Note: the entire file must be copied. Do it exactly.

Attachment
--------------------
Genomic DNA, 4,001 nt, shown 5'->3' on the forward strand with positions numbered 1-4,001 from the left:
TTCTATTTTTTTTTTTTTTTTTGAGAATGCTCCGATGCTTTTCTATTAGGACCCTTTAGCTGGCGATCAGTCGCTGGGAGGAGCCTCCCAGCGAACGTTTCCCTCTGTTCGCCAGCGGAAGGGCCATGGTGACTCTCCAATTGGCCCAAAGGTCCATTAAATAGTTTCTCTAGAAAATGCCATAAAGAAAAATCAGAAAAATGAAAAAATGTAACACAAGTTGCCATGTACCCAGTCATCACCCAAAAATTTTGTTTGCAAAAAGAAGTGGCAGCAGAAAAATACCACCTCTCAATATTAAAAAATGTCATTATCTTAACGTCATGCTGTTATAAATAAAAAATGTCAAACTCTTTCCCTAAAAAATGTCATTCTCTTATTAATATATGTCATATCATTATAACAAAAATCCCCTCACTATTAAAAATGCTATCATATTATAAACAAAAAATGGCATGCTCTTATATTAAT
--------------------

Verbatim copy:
Genomic DNA, 4,001 nt, shown 5'->3' on the forward strand with positions numbered 1-4,001 from the left:
TTCTATTTTTTTTTTTTTTTTTGAGAATGCTCCGATGCTTTTCTATTAGGACCCTTTAGCTGGCGATCAGTCGCTGGGAGGAGCCTCCCAGCGAACGTTTCCCTCTGTTCGCCAGCGGAAGGGCCATGGTGACTCTCCAATTGGCCCAAAGGTCCATTAAATAGTTTCTCTAGAAAATGCCATAAAGAAAAATCAGAAAAATGAAAAAATGTAACACAAGTTGCCATGTACCCAGTCATCACCCAAAAATTTTGTTTGCAAAAAGAAGTGGCAGCAGAAAAATACCACCTCTCAATATTAAAAAATGTCATTATCTTAACGTCATGCTGTTATAAATAAAAAATGTCAAACTCTTTCCCTAAAAAATGTCATTCTCTTATTAATATATGTCATATCATTATAACAAAAATCCCCTCACTATTAAAAATGCTATCATATTATAAACAAAAAATGGCATGCTCTTATATTAAT